״Your Challenge May be your Purpose״
As the summer turn into fall, I decided to go on a spiritually invigorating trip to the most remote location I have ever visited. A journey of a lifetime, to reenergize my Soul before the High Holidays come upon us.
On a recent Monday night, I boarded a charter flight from Miami to Almaty, Kazakhstan, with two hundred Fellow Chabad rabbis. We flew over twenty-one hours each way in order to gather for two days of spiritual inspiration, at the site of the resting place of the Rebbe’s saintly father, Rabbi Levi Yitzchak Schneerson.
Nestled just three hours from the border of Western China and Afghanistan, Almaty is city of striking beauty as it lies at the foot of the Himalayan Mountain range that towers over it.
The Rebbe, Rabbi Menachem Schneerson’s father, Rabbi Levi Yitzchak Schneerson (born 1878) known to many as Reb Levik, was the charismatic, dynamic and influential spiritual leader of the large industrial city of Yekatrinoslav (known as Dnieprepotrovsk today), Ukraine before he was arrested by the KGB, the Communist secret service, for his crimes in spreading Judaism. The Communists exiled him to the remote eastern Asian city of Almaty in order to render him unable to influence other Jews away from the socialist paradise that left no room for faith. Here he lived his final years in great suffering, poverty, and hunger until he calmly returned his soul to his maker this past Wednesday in 1944.
Rabbi Yitchok Tiechtel joined with 200 Chabad Rabbis from around the world to honor the life of Rabbi Levi Yitzchak Scheerson at his gravesite in Almaty, Kazakhstan.
I was able to experience a sense of his isolation as we walked through a winding path to his resting place through Christian burial plots, life-size rock statues and communist symbols engraved on many graves. It broke my heart to think that this giant of a man, the father of the most influential rabbi in modern history, was relegated to such unbearable circumstances.
Reb Levik’s spiritual greatness lives on today as countless stories of miraculous salvation unfold for many who make the trek to visit his tomb with heartfelt prayers for his Divine intercession. For the duration of our thirty-six-hour visit, I was deeply disturbed as to why would G-d have sent such a saintly soul to suffer in such dire conditions?
As I sat writing this article on the long plane ride home, I was enlightened with the answer in the weekly Torah portion. The Torah is our gift from G-d and the weekly portion is our compass. Our sages tell us that we can always find the answers we seek in the Torah portion of the week.
The Torah tells of the lowest moment our People have ever fallen. Having just received the Ten Commandments on two Divinely-produced Tablets on Mount Sinai, the Jews chose to turn their backs on G-d with a shocking betrayal—they created a calf of gold and bowed down to it! As a result, Moses smashes the Two Tablets. When eventually G-d forgives their indiscretion, he instructs Moses to make the new tablets “for himself.”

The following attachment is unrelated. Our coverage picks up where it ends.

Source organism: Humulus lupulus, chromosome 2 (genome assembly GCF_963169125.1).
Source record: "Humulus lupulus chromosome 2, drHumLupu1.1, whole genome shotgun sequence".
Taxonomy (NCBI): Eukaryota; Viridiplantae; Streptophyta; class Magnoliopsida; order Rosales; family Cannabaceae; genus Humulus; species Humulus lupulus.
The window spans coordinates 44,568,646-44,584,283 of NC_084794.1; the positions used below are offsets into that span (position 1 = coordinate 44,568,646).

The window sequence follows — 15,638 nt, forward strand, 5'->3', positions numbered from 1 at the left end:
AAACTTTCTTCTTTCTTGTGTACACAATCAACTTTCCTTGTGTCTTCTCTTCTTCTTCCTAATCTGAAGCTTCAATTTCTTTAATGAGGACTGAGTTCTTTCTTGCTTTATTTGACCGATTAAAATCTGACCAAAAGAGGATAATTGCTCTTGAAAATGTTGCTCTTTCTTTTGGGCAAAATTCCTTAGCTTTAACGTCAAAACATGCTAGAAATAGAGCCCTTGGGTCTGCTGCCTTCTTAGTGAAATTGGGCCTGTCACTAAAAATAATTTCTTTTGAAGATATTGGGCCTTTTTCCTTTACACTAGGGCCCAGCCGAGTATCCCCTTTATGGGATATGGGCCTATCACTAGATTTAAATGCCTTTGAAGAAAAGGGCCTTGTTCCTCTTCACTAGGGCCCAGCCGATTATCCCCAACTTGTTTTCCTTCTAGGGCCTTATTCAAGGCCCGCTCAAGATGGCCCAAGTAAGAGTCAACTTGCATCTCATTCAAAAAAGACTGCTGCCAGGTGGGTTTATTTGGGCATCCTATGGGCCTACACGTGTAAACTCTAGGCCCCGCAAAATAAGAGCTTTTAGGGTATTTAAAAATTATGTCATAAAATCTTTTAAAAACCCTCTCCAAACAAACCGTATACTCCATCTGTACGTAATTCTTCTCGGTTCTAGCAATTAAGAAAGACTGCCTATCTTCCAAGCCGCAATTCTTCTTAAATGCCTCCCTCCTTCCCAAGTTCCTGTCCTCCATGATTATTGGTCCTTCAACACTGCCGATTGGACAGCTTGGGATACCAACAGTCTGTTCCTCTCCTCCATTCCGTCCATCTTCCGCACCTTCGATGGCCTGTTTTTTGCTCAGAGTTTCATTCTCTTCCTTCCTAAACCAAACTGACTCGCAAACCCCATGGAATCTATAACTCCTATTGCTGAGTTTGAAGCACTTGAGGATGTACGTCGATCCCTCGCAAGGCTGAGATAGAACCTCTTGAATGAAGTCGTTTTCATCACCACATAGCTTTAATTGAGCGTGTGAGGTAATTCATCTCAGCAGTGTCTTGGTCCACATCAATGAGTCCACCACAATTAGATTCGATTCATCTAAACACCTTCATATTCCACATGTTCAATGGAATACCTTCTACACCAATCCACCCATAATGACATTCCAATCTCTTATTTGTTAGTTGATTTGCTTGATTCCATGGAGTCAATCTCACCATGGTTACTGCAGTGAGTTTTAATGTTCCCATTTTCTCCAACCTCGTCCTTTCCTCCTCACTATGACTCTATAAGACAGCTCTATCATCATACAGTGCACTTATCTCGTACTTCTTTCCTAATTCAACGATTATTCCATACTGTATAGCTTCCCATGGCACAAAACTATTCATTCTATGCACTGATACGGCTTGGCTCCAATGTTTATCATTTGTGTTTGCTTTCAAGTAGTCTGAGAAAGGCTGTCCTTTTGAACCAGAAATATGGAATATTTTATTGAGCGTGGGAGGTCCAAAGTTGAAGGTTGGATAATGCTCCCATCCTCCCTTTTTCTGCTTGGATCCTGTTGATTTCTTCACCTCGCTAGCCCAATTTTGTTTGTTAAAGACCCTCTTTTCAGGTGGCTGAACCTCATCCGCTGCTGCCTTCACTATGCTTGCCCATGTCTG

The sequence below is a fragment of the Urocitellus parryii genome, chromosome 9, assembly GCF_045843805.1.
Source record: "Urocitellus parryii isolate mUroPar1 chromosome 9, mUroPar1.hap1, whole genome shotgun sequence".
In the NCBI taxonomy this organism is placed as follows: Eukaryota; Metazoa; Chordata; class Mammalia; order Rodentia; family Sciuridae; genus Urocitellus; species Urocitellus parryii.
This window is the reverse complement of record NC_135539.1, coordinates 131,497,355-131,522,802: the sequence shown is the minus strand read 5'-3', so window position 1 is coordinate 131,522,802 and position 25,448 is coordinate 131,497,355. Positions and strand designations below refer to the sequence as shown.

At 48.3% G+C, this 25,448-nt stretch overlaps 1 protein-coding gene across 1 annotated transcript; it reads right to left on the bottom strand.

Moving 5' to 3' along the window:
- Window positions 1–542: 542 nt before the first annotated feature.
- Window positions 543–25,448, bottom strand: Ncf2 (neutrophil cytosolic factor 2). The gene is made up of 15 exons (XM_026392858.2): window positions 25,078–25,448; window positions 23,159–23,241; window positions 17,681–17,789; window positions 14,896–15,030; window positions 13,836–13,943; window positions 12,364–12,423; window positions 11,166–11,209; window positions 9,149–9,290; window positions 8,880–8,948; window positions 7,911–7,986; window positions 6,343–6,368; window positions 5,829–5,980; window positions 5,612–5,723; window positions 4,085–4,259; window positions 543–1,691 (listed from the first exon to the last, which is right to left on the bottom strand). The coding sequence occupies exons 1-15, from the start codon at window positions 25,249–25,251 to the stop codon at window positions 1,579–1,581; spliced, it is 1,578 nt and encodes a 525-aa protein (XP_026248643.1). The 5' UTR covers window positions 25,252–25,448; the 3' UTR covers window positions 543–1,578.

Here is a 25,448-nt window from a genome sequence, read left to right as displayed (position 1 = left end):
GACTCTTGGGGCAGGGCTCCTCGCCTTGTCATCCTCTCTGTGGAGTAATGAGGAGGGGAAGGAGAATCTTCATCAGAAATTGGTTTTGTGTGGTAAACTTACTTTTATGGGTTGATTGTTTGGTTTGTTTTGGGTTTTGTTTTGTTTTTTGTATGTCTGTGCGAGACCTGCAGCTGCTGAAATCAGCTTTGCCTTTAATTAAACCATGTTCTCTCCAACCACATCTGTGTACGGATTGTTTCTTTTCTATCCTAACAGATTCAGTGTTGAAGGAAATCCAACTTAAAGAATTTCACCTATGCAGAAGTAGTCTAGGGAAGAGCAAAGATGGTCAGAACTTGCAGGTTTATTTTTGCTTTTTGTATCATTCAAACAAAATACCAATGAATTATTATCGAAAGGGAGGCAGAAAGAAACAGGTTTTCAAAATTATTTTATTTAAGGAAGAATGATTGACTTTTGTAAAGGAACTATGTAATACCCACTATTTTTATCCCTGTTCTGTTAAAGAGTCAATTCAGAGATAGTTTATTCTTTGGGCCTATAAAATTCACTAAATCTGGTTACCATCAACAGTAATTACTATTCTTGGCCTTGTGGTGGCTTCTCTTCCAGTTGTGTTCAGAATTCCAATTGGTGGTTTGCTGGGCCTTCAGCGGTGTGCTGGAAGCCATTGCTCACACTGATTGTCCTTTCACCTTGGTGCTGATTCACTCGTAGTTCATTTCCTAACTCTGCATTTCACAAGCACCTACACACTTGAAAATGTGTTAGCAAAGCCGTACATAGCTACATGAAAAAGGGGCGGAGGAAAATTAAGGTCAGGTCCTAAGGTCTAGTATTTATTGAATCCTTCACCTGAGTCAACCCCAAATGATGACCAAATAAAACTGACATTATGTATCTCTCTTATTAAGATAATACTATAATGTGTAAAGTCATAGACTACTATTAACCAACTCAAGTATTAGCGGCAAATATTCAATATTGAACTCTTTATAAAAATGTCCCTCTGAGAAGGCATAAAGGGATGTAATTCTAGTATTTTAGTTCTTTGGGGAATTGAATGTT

The Talmud in the Tractate of Nedarim, reveals to us that the seemingly superfluous word “for himself” was an instruction to Moses to carve the Second Tablets out of sapphire and to keep the leftover shards for himself. Indeed, these precious shards made Moses a very wealthy man.
It seems inappropriate on all levels: why would G-d throw an instruction for Moses to casually “keep the change” into a serious story of Divine reconciliation? And how is it even ethical for Moses to profit from what is clearly public property? Besides, who cares about Moses’ personal financial statement during this time when the future of the Jewish nation lay in the balance?
In a moving sermon in 1908, Reb Levik’s Rebbe, the Fifth Chabad Rebbe known as Rashab explains the significance of this wondrous windfall:
These sapphire shards were the product of man’s epic fail at Sinai. Having just recently caused the destruction of the First Tablets, G-d’s gift to mankind, the Jewish Nation was crushed. They felt hopeless and irredeemable. They had gone too far.
Moses’ wealth being the product of broken, shameful pieces, inspires us to the positive and purposeful elements behind our failures. Instead of seeing them as useless black holes, we can view them as opportunists for growth and even greatness.
Our problems are our purpose. Our mistakes don’t happen to us; they’re sent to us from Above. Though we cannot always appreciate why, we are fortified with the faith that our dysfunction is our destiny, and our failures pave the way to our fortunes.
If G-d wanted you to be perfect, He’d have made you so. He wants us to climb out of our sinkholes as we overcome our challenges with character and courage. Indeed, our purpose lies in the potholes. That’s where the gold lies.
Moses’ wealth deriving from the broken shards of the Second Tablets proves that our prosperity is reached through making the best of our pitfalls. What you have is what G-d needs from you now. Instead of resenting your lot, celebrate it, embrace it and launch from it. Even in our perceived mistakes, we have purpose. In fact, your perceived detour might be precisely the exit you were supposed to take to reach your specific destination.
As I clearly saw in Almaty this week, despite the communists’ sincerest intent to isolate Reb Levik in Kazakhstan, he continues to inspire and uplift countless thousands of passionate disciples that continue to travel across the world to visit him,a full eighty years after his passing. In a mysterious way, his faraway exile ultimately led to his far greater influence.
May we all begin to appreciate the value in the broken parts of our lives, and see the purpose in the challenges of life.